Relational Regret And Finite Existence

Full disclosure: just because I’m a pastor doesn’t mean I have everything figured out, nor does it mean that I don’t have regrets.

Unfortunately, I find myself looking back at past situations and saying to myself, “What could I have done to salvage that?”

I find myself saying, “What could I have done to make her stay? What could I have done to keep her in my life?”

This is a little something I’d like to call relational regret. Places like Focus On The Family would coin it as “romantic regret.” And that’s exactly what it is for me: regrets concerning romantic relationships. It’s asking the question of, “What If?”

What if I had been a better boyfriend?

What if I had been a better friend in general?

What if I had done things differently?

Questions that haunt me regularly. Questions that I ask myself about my last long-term relationship. Questions that I ask myself about my college relationship.

But they’re questions that get me nowhere. They leave me feeling worse than before I asked them in the first place. They take me back to some hard places and times in my life that I don’t really want to relive.

I can’t go back and change how I acted, how I reacted, how I was, because I am a finite, fixed being. My existence does not transcend time and space. I can’t be back in Georgia between July and November of 2014. I can’t be back in the summer of 2011 into summer of 2012. I’m not God or even godlike.

And I have to be okay with that. Are there times where I’m not? Oh sure. Dozens. But sometimes I just have to tell myself, “Just be okay with it. It’s okay. Life keeps moving on,” just so that I can get back to reality.

I’ve been flashing back to some relational regret this week, the things that I’ve done that shouldn’t have, like being less of a friend and neglecting the foundation instead of focusing on strengthening what we were standing on. I threw away what could’ve been an amazing, outstanding, phenomenal relationship with an amazing woman of God, if I wouldn’t have been so dumb.

The past is the past though. It’s set in stone. It’s written. Done. Finished. Can’t be changed. So I have to let the past be the past. I have to kill the past and let it stay dead so that I don’t get caught in the tangles of reminiscing about situations that hurt me.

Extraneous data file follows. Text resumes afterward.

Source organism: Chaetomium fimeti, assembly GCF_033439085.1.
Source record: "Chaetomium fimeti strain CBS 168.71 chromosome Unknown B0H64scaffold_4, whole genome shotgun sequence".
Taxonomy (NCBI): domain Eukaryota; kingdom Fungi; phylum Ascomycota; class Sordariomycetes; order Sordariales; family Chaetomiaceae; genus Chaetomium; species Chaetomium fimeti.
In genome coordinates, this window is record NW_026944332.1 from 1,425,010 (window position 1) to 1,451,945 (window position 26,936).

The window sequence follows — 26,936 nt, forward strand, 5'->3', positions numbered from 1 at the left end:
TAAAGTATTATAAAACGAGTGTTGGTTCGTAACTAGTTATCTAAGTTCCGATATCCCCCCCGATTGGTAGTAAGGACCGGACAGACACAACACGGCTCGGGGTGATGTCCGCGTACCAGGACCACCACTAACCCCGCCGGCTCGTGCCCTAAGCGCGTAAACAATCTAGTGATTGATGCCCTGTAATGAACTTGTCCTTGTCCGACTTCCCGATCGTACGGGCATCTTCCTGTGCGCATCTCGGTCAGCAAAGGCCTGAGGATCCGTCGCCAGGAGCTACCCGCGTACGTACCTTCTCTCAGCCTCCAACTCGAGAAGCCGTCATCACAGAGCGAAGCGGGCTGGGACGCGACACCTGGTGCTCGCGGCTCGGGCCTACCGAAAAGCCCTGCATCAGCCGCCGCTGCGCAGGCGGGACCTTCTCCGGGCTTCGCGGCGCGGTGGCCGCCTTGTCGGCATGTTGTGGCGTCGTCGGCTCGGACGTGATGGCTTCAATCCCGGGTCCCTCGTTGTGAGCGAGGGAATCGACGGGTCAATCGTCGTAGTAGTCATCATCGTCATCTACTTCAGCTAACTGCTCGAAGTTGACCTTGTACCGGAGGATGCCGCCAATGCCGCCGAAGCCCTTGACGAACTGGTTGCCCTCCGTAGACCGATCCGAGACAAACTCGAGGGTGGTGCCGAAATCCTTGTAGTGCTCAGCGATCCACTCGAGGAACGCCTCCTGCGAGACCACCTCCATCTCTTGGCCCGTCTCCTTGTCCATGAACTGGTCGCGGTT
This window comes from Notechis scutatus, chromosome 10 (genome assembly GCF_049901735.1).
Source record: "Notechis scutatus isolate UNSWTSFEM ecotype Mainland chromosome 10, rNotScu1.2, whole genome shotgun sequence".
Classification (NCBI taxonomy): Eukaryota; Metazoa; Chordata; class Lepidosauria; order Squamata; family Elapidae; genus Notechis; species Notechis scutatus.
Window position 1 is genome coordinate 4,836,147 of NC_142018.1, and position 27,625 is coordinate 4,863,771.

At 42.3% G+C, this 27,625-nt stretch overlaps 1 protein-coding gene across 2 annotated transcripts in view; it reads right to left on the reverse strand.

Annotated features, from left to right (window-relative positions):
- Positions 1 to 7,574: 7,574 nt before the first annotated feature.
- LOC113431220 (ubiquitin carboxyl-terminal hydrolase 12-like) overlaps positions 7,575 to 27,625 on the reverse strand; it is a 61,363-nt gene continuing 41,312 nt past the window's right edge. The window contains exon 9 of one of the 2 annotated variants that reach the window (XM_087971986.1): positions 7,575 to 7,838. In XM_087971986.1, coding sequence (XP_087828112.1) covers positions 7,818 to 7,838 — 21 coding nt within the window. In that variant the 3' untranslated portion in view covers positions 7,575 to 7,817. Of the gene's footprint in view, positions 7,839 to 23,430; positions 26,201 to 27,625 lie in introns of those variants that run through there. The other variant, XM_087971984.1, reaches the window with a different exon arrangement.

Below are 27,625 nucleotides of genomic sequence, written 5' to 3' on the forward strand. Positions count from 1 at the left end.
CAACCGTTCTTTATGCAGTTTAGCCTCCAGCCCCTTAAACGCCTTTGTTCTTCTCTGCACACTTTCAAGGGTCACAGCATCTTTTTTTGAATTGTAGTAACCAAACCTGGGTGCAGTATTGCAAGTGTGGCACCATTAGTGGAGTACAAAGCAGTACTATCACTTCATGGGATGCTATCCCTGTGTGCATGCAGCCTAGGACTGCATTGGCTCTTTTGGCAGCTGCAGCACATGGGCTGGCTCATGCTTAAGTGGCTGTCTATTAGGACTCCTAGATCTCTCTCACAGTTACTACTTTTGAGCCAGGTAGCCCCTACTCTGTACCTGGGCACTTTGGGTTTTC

So I move forward. I let the past be the past and do my due diligence to press on toward the brighter future that God has for me, filled with opportunities to avoid relational regret and be a better person in relationships, so He can get the glory.

3 thoughts on “Relational Regret And Finite Existence

  1. I dig the openness my friend.

    I find myself somewhere in the middle. While I definitely think we shouldn’t let the past suck us down like quicksand, preventing us from pressing "on toward the brighter future that God has…." I also find myself repeating the same mistakes when I don’t reflect, but not in the " Oh, woe is me" type of way, I mean the kind of reflection where I look at what I have done and figure out what I could have done better.

    It wasn’t until I asked my ex the tough "How was I as a boyfriend" questions that I started to piece things together. I am still working on that.

  2. Another great post from Mr. Jacob Ray! I definitely have a ton of relational regret of my own. Mostly in the friendship realm though. I dropped all of my friends after high school because they were making poor decisions and I should have just loved them through it. But I think it’s a trap. Like you said, all of that regret isn’t fruitful. Obsessing over the past doesn’t do anything but prevent us from moving forward. Just have to move forward and keep doing the next right thing.

    Taylor

  3. While I can appreciate you being transparent about not having everything figured out, I respectfully disagree with the way you’re thinking about relational regret.

    I think you are focusing more on the "What If’s" (which are most definitely questions that lead to nowhere because one may never, and probably won’t, receive the answers they desire). However, I think it would be more productive to ask "What could I have done differently so that in the present, and in the future, I cannot make this mistake again?" and actually learn from your admitted errors rather than seemingly pushing them into the past and almost denying their existence (As seen in: "So I have to let the past be the past. I have to kill the past and let it stay dead so that I don’t get caught in the tangles of reminiscing about situations that hurt me").

    Sure, you are correct in saying that you can’t go back and change things in the past, but you ALWAYS have the chance and ability to change things in the future, even if that’s the harder and more awkward path. I would challenge you to try and change something rather than forget it. And if that mistake is too far gone, at least you can say you TRIED. I think the bigger regret would be not even attempting.

    Rather than burying your regrets, face them, beat them, and then move on as a stronger and wiser individual.

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